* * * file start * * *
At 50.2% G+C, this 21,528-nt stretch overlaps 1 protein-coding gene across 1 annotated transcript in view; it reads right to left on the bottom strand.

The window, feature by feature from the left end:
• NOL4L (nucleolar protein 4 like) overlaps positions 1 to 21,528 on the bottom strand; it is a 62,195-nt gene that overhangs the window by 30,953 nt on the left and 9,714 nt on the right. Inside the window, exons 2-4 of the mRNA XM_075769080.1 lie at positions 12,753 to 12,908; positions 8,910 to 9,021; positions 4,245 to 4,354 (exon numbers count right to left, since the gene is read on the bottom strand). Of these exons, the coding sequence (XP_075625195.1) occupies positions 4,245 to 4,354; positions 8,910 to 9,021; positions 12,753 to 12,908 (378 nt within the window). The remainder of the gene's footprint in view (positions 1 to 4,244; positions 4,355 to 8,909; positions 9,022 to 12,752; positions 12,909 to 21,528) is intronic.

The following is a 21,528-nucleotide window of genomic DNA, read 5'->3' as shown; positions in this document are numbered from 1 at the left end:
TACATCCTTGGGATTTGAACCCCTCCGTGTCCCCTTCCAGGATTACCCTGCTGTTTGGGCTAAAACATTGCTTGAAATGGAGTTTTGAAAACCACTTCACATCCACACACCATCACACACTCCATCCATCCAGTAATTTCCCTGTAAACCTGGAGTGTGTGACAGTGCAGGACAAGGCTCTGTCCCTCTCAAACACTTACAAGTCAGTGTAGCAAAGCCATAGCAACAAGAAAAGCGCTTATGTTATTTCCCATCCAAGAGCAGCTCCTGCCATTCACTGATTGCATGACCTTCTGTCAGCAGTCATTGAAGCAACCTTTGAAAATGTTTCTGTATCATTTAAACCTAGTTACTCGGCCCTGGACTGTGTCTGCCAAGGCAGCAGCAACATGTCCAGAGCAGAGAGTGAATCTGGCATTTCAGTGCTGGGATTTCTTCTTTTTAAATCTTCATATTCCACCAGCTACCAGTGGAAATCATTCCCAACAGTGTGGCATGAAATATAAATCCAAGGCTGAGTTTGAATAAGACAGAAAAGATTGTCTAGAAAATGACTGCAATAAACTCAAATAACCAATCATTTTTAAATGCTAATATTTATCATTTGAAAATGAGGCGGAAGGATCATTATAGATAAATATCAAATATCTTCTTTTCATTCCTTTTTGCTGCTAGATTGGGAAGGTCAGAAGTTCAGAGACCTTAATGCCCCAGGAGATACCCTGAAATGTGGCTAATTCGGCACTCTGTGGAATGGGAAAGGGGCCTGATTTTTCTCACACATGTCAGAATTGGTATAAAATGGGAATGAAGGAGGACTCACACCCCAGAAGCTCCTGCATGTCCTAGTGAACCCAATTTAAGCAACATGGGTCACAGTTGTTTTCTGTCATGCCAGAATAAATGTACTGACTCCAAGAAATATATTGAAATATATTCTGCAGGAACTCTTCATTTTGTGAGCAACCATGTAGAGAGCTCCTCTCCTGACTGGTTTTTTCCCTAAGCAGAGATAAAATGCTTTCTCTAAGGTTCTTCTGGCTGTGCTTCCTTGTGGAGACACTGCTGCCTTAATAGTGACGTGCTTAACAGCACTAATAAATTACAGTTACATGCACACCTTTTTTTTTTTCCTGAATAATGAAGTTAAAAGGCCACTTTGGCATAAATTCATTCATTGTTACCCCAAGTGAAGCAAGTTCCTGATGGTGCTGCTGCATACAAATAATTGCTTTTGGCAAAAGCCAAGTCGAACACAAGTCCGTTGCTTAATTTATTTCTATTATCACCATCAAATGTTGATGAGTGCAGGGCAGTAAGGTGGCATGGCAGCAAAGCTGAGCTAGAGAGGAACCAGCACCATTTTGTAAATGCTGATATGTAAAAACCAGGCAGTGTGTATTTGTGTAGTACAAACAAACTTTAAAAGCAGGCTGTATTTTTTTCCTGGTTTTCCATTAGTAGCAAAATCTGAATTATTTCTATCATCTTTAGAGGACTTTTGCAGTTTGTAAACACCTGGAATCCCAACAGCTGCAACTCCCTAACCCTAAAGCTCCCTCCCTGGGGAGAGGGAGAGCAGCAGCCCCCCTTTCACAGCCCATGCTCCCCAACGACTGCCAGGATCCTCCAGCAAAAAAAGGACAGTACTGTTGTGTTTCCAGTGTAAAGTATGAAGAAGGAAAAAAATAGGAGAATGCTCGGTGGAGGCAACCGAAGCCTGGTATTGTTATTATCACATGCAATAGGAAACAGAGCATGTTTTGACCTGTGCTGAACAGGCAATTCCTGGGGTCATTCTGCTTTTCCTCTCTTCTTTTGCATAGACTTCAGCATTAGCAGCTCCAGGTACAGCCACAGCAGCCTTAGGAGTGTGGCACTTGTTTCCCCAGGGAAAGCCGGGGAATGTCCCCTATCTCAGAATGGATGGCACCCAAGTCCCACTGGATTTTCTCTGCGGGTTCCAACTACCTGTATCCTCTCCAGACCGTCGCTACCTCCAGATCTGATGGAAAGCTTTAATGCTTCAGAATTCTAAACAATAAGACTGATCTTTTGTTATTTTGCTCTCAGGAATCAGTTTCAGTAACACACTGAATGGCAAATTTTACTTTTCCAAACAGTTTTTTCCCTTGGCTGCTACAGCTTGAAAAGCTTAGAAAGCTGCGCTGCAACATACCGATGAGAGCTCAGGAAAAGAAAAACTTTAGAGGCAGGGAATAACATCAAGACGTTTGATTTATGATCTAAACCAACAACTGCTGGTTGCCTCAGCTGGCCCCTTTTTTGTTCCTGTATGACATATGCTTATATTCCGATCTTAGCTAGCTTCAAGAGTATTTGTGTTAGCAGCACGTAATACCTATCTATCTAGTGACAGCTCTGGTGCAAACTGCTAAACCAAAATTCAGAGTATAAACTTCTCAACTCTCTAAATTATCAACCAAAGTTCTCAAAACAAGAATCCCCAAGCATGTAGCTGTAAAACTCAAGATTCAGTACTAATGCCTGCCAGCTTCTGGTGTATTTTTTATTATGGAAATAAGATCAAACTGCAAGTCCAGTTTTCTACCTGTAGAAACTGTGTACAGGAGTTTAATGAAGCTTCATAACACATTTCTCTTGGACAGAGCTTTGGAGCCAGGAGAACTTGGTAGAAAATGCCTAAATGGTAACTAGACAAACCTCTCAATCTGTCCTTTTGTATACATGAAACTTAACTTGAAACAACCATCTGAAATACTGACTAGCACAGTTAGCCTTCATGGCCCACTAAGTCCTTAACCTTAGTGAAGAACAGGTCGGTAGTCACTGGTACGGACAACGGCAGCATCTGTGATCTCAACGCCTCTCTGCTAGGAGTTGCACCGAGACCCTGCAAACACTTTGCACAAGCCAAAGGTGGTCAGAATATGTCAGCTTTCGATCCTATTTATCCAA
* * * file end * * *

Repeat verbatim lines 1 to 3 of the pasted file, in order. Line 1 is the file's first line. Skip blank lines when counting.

At 50.2% G+C, this 21,528-nt stretch overlaps 1 protein-coding gene across 1 annotated transcript in view; it reads right to left on the bottom strand.

The window, feature by feature from the left end:
• NOL4L (nucleolar protein 4 like) overlaps positions 1 to 21,528 on the bottom strand; it is a 62,195-nt gene that overhangs the window by 30,953 nt on the left and 9,714 nt on the right. Inside the window, exons 2-4 of the mRNA XM_075769080.1 lie at positions 12,753 to 12,908; positions 8,910 to 9,021; positions 4,245 to 4,354 (exon numbers count right to left, since the gene is read on the bottom strand). Of these exons, the coding sequence (XP_075625195.1) occupies positions 4,245 to 4,354; positions 8,910 to 9,021; positions 12,753 to 12,908 (378 nt within the window). The remainder of the gene's footprint in view (positions 1 to 4,244; positions 4,355 to 8,909; positions 9,022 to 12,752; positions 12,909 to 21,528) is intronic.